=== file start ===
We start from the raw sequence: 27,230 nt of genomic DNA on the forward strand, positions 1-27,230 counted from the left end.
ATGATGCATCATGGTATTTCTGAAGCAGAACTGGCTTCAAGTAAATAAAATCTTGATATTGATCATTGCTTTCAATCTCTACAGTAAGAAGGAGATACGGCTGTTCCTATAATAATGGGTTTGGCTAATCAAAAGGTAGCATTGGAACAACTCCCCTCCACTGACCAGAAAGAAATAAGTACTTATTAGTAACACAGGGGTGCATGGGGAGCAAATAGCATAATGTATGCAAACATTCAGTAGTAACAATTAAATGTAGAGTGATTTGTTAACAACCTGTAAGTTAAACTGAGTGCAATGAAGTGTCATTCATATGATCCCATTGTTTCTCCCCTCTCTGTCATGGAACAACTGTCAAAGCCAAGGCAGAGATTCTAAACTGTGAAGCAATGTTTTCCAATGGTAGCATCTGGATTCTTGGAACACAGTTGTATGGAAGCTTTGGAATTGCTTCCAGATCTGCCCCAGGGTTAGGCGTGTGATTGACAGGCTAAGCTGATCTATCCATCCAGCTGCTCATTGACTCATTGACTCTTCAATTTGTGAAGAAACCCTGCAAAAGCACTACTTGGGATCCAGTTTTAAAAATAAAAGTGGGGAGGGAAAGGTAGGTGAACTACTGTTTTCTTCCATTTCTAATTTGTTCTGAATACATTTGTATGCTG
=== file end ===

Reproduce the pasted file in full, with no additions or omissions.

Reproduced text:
We start from the raw sequence: 27,230 nt of genomic DNA on the forward strand, positions 1-27,230 counted from the left end.
ATGATGCATCATGGTATTTCTGAAGCAGAACTGGCTTCAAGTAAATAAAATCTTGATATTGATCATTGCTTTCAATCTCTACAGTAAGAAGGAGATACGGCTGTTCCTATAATAATGGGTTTGGCTAATCAAAAGGTAGCATTGGAACAACTCCCCTCCACTGACCAGAAAGAAATAAGTACTTATTAGTAACACAGGGGTGCATGGGGAGCAAATAGCATAATGTATGCAAACATTCAGTAGTAACAATTAAATGTAGAGTGATTTGTTAACAACCTGTAAGTTAAACTGAGTGCAATGAAGTGTCATTCATATGATCCCATTGTTTCTCCCCTCTCTGTCATGGAACAACTGTCAAAGCCAAGGCAGAGATTCTAAACTGTGAAGCAATGTTTTCCAATGGTAGCATCTGGATTCTTGGAACACAGTTGTATGGAAGCTTTGGAATTGCTTCCAGATCTGCCCCAGGGTTAGGCGTGTGATTGACAGGCTAAGCTGATCTATCCATCCAGCTGCTCATTGACTCATTGACTCTTCAATTTGTGAAGAAACCCTGCAAAAGCACTACTTGGGATCCAGTTTTAAAAATAAAAGTGGGGAGGGAAAGGTAGGTGAACTACTGTTTTCTTCCATTTCTAATTTGTTCTGAATACATTTGTATGCTG